Wednesday, September 18, 2013

An Unplanned Model for Climate Change

On a recent Sunday, Animal Caretaker Chris Russell checked the temperature of our Puget Sound Salt Water Tide Pool, as he does every morning. But today something was different. The temperature had risen to 19 degrees C (66° F) and there seemed to be no sign that our chiller was trying to fix it. The circuit had tripped. Resetting it proved to be a Band-Aid solution. The next day it had tripped again.

Pacific Science Center’s tide pool touch tank is a recirculating water system. Unlike waterfront aquariums, we do not use naturally occurring seawater, but instead formulate our water from a synthetic salt mixture. This gives us a more consistent product unaffected by rain, pollution, etc. However, we are at the mercy of our equipment. If our hand rinsing sink failed, and kids touched our water with soapy or lotion covered hands, we would notice an immediate decline in the health of our animals. When our protein skimmer goes on the fritz, we quickly lose water quality.

When our chiller stops working, it is an emergency.

Although Seattle’s weather is mild, fluctuating from occasional 90° days to weeks of freezing weather in winter, the water temperature of Puget Sound ranges from a low of 6.7° C (44° F) in winter to a high of 13.3° C (56° F) in summer. We maintain the water in our tide pool within this range of temperatures.

In a natural setting, the temperature of the water is influenced by the air around it, and by the temperature of the tributary rivers feeding the Sound. At Pacific Science Center, the warmth of human hands touching the water significantly changes our tide pool’s temperature. The many people who learn about our animals by touching them act as a sort of radiant heat source, so that the tide pool is often a couple of degrees warmer at the end of a busy day that it was that morning.

But the good old chiller is supposed to take it back down to the colder end of things overnight so it’s ready to go again the next day. Without its help, the water would eventually rise to room temperature!

At the warmer temperatures, the animals seemed relaxed and comfortable. The anemones were open, clear looking and glossy. The sea stars ate well, and several started spawning. The fish were more active than usual. All of this sounds great. Why not just keep the water warmer?

Of course, the longer-term impact of warmer water wouldn’t be as positive for the animals. Warmer water holds less dissolved oxygen and more algae growth. If too much algae flourishes, its decomposition strips yet more oxygen from the water and can lead to serious problems for the animals.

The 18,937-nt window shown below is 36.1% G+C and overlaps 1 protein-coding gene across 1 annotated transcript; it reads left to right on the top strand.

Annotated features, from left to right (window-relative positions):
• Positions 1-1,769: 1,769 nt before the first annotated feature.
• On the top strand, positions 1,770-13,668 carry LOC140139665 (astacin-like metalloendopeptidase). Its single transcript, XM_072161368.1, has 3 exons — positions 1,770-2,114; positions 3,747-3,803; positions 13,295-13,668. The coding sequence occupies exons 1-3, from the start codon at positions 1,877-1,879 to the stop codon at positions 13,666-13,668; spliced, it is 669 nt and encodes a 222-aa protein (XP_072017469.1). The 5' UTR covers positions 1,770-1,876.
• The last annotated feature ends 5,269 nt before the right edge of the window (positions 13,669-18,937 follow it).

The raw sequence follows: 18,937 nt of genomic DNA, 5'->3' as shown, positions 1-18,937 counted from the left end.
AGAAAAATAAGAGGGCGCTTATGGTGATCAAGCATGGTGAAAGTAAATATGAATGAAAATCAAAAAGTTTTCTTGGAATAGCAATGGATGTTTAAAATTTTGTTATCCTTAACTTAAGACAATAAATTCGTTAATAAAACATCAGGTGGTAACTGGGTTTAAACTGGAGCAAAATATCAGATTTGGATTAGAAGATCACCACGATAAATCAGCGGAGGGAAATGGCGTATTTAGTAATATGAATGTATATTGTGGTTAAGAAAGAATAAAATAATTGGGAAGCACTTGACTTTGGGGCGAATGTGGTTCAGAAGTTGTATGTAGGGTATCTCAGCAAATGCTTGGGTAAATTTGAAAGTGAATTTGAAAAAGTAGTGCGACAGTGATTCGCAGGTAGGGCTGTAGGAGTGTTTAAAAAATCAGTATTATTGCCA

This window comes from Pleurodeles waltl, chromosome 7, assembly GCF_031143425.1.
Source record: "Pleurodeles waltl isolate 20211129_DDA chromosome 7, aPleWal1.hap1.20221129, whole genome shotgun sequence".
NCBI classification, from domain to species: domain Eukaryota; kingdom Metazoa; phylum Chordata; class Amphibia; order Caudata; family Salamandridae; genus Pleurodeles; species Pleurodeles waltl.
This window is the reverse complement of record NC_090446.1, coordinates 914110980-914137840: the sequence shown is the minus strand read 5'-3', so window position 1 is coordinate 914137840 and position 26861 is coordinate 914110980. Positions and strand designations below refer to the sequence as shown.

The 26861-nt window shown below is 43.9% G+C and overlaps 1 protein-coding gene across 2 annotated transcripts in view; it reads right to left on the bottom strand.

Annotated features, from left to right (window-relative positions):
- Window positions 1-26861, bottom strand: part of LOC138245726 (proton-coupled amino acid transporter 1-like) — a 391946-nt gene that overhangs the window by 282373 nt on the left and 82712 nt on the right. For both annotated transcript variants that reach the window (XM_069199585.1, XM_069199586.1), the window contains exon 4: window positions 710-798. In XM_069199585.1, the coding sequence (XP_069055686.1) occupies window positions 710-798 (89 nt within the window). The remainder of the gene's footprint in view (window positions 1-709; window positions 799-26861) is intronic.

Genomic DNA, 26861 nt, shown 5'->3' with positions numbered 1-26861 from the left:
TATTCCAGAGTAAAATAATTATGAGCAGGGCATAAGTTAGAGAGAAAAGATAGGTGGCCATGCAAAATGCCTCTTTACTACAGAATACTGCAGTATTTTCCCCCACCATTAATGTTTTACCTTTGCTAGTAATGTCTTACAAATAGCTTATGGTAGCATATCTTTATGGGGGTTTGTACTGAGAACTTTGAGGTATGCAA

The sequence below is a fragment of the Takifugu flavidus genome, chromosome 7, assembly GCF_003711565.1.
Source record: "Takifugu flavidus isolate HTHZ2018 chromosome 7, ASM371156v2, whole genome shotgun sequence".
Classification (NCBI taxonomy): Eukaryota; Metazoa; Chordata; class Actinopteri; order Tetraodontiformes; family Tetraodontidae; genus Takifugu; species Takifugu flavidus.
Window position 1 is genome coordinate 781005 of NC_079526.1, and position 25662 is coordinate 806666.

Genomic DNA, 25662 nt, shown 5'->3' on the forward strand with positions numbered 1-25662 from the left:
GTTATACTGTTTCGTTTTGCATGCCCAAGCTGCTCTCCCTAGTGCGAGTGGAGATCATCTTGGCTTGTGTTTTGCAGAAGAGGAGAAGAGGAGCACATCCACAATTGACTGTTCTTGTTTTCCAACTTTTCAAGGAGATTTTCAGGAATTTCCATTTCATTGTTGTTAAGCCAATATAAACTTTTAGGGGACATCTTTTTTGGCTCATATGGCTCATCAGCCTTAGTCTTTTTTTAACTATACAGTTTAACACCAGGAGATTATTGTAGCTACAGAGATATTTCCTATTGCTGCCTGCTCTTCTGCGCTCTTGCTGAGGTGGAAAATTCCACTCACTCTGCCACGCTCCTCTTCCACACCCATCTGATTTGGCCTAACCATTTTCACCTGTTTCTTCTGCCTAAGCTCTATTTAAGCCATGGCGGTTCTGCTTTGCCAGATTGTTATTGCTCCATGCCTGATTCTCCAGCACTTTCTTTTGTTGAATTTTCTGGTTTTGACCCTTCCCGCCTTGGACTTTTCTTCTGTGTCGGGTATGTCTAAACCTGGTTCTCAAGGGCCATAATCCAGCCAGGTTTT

Lower oxygen levels harm the ability of animals to resist disease and pollution. So when waters warm, animals that appeared healthy may start succumbing to preexisting disease, or may develop problems from injuries that would normally be very minor. Animal’s behavior also changes as they seek more oxygenated water. In the wild, they might migrate to deeper water or to areas with pockets of trapped cold water, or populations might start trending further north. In the tide pool, animals would seek oxygen near the water’s surface, even though it was warmer. As normally deep-water creatures moved to the surface, competition for good spots would lead to more animals fighting and injuring each other.

Luckily for our tide pool, these problems did not have time to express themselves. Our chiller had a bad circuit.Once Douglas Hall, our electrician, replaced it, temperatures quickly returned to normal.

There is no such quick fix for the climate changes that are raising the temperatures in Puget Sound. But understanding the risks, from a mini-model such as our touch tank, can make it all the more clear why it’s important. Reducing carbon emission is the best way to slow the rise of sea temperature, but keeping beaches otherwise healthy and intact – free from polluting runoff or from overuse – is also critically important. Resilient animals will be best able to withstand, adapt, and survive in a rapidly changing environment. Intertidal life, with its tides, fresh water feed, and periodic predation by shore life, is by nature challenging. Human intervention should aim to minimize the added challenges we throw at these already hard working systems.

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